Robert Peston Robert Peston

Theresa May’s Brexit aim is no longer Mission Impossible

Politics is all about words, which only sometimes mean what they seem to say. So if you took what the DUP leader in Westminster said on my show last night you would think that just maybe there is a route through the current parliamentary chaos for the PM towards a Brexit deal that MPs could approve.

The DUP’s Nigel Dodds told me:

“Well I think that the Prime Minister if I may say so maybe is extending a bit of an olive branch to us in the sense that she is now sitting down with us, acknowledging that we have an issue, acknowledging that it’s not just an issue we have but many in her party are now saying that she’s listening and she’s now prepared to go out she says to get those legal changes that are necessary.”

The mots justes in what Dodds said are “legal changes”. Following a meeting he had with her, he thinks she will try to secure legally binding changes to the Ireland backstop so that either it does not drive a regulatory wedge between Northern Ireland and Great Britain, or it is strictly time limited or there is a break clause unilaterally exercisable by the UK.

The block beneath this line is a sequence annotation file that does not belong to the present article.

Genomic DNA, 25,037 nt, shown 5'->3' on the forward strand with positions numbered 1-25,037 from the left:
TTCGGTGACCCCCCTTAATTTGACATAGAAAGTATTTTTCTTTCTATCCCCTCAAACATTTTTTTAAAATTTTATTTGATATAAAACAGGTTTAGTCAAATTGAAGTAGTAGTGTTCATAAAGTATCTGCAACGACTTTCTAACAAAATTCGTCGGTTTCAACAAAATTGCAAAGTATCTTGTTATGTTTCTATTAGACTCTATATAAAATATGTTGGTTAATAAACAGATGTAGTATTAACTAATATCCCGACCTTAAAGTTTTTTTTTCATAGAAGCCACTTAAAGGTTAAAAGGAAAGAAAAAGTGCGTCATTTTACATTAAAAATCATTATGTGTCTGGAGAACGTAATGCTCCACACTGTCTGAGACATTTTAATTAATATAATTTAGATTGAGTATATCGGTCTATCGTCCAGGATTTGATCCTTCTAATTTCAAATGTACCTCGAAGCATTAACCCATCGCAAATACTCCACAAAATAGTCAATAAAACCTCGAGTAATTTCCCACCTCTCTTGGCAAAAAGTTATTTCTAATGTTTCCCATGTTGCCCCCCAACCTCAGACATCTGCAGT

And the PM seemed to confirm that offer when she said last night on the steps of Downing Street that “when I go to the European Council tomorrow I will be seeking legal and political assurances”.

How likely is the PM to secure any of that from EU leaders in Brussels, where she has headed today? The answer is that if Dodds and his colleagues continue to be purists about all of this, there is not the remotest chance. Because, as Dodds has previously said to me, only changes to the so-called Withdrawal Agreement would deliver absolute legal certainty.

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